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Flashcards in Introduction Deck (65):

What is medicinal chemistry?

A large field that encompasses many disciplines (synthetic organic chemistry, enzymology, biochemistry metabolism, etc.)


What do medicinal chemists do? What do they produce?

Medicinal chemists discover new chemical entities with pharmacological effects and, by a process of chemical modification, produce lead compounds and from the lead compounds produce new, safe and effective drugs to treat disease


What's a chemical entity?

Any (likely organic) chemical


What is a lead compound?

A chemical compound with the desired pharmacological effect that can be modified chemically to improve its potency, absorption, distribution, metabolic profile (or any aspect of the drug)


How do you improve a drug?

By utilizing the knowledge of, or determining the Structure Activity Relationship (SAR), a medicinal chemist can turn lead compounds into safe and effective drugs


Describe the quantitative SAR. Why is it important?

Generating a mathematical relationship between physicochemical properties of a series of compounds and their pharmacologic activity. In this case the "compounds" are modifications to the lead. This mathematical relationship can predict the most potent structure


Describe the qualitative SAR.

The relationship between the structure and the pharmacological activity of the drug, i.e., how arrangement of functional groups on the drug molecule effect pharmacological activity (absorption, secretion, etc.)


What is an important chemical property of drugs?



What is electronegativity? Why is it important?

Electronegativity is a measure of the tendency of an atom to attract a bonding pair of electrons (basically: what would the electrons do?)
Electronegative atoms can polarize a molecule resulting in a permanent dipole


How do functional groups affect electrons?

Electrons can move around (delocalize) depending on functional groups.


What are the two ways that electrons move?

There are two ways electron density can move through a molecule: resonance and induction


Define resonance

The movement of electron density through pi-bonds (i.e., though alliterating single and double bonds aka conjugated systems)


Define induction

The movement of electron density through sigma-bonds (i.e, through saturated carbons)


How do functional groups affect the movement of electrons (through resonance and/or induction)?

A functional group may be electron donating (ED) or electron withdrawing (EW) depending on if ED or EW happens by resonance (pi-bond) or by induction (sigma-bonds). Therefore the same functional group may be ED or EW depending on if it happens through pi or sigma-bonds.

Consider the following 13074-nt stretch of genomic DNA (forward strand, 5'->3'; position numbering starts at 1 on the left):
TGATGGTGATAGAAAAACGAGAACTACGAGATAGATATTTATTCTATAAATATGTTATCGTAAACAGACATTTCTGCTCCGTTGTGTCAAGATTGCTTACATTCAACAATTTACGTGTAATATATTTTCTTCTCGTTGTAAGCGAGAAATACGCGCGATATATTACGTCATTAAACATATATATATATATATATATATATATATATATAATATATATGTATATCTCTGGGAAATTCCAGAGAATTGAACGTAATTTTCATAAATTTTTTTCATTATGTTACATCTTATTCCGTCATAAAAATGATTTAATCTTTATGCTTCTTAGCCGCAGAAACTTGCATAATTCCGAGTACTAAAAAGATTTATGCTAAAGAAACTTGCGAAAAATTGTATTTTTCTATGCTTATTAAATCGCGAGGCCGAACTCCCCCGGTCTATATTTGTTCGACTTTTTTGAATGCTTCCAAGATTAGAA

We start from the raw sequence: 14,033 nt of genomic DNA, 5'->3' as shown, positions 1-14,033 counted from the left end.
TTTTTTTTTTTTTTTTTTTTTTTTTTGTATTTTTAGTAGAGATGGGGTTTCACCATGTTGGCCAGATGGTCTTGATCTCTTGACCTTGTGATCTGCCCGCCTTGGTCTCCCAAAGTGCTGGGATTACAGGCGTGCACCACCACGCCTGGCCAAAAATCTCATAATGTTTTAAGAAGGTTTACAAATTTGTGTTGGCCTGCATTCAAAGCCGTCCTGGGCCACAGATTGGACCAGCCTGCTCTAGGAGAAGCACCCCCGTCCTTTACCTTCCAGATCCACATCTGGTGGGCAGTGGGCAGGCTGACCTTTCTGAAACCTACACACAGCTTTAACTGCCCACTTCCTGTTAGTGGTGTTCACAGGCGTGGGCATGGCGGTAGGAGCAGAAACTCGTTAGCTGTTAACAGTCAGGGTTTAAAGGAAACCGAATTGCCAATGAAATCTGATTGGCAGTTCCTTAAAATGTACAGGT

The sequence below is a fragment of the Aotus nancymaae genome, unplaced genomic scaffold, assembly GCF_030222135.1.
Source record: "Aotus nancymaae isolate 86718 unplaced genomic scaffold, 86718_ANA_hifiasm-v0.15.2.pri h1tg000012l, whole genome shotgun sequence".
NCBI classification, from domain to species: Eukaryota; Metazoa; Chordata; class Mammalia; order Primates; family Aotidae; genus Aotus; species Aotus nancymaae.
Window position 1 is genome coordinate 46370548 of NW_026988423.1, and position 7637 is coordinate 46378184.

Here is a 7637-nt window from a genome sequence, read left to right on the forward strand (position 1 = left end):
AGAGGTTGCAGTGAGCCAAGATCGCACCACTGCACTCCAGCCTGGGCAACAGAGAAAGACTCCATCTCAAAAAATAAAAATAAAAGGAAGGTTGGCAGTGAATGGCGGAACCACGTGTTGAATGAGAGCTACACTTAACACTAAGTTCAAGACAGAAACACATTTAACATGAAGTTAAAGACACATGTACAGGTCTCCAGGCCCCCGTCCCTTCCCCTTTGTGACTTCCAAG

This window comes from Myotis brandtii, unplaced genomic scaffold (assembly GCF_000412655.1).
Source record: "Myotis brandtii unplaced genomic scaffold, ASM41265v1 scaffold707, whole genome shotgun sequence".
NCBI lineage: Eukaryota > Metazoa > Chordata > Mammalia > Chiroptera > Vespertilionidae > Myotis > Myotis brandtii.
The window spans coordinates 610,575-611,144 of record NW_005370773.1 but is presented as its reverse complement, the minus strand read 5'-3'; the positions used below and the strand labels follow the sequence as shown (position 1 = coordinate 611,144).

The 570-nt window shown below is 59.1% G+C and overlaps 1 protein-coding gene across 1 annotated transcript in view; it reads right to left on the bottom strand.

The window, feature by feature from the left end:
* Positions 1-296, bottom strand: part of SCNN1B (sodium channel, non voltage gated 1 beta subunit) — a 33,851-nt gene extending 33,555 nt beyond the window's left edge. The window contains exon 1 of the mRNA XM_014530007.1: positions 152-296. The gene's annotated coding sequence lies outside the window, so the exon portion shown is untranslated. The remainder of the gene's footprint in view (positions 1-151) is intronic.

Besides the type of bonds, what else affects ED and EW?

ED and EW also depends on electronegativity, the presence of lone pair electrons, multiple bonds and the geometry of the molecule


In resonance, how does delocalization happen?

Delocalization happens through a series of pi-bones = conjugation. There's a hydride structure, which has partial double bon character


In induction, how does delocalization occur?

Delocalization happens because of the distribution of electron density over the molecule through sigma-bonds


Where do we find EW inductively but ED by resonance?

In electronegative atoms with a lone pair (-OH, -NH2)
Exceptions are halogens, which are EW but usually do not participate in ED


Where do we find ED by induction?

Alkyl groups, the more branched, the more donating


Where do we find EW only by induction?

Atoms with no lone pair of electrons but have partial positive charge or a charge of +1 (-CF3, -NH3+, halogens)


Where do we find EW inductively and by resonance?

Attached group with a double bond O or N or triple bond N (NO2, CN, SO2R, SO2NHR)


Where do we find EW or ED by resonance?

When attached to a benzene ring


What is acid/free acid?

Protonated acid (HA)


What is conjugate base?

Deprotonated acid (A-)


What is free base?

Deprotonated base (B)


What is conjugate acid?

Protonated base (HB+)


What is the ratio ionization based on?

The pKa and the pH of the solution


To estimate the ratio of ionization, to significantly ionize HA to A-:

Need pH > pKa


To estimate the ratio of ionization, to minimize the ionization of HA to A-:

Need pH


To estimate the ratio of ionization, to significantly ionize B to HB+:

Need pH


To estimate the ratio of ionization, to minimize the ionization of B to HB+:

Need pH > pKa


What happens when pH = pKa

You get 50% ionization


What happens when a drug contains both HA and B in the structure and the pKa of HB+ is greater than the pKa of HA?

Example: glycine, where the pKa of HA = 2.5 and pKa of HB+ = 9. In solid form or water at pH 7, it is a zwitterion (positively and negatively charged). In strong acid (pH 9), it is negatively charged


What do we mean when we talk about the pKa of a base?

We will almost always be talking about a 1st, 2nd or 3rd amine, and specifically the pKa of its conjugate acid


Carboxylic acids are weak acids. Explain

Both the inductive effects in the neutral form and the resonance effects in the ionized form explain why its COOH proton is acidic
Inductively withdraws electrons from H, thus making the H acidic.
A stable carboxylate anion is resulted after H+ departs. The negative charge is stabilized through resonance


Why are acids and bases important in medicinal chemistry? Give some examples

Acids and bases are commonly used to ionize and make salts of drugs. Drugs are usually marked in a salt form because they are easier to make into a solid dosage form and they dissolve more readily in water. Unionized drugs are typically oils and are not easy with which to work.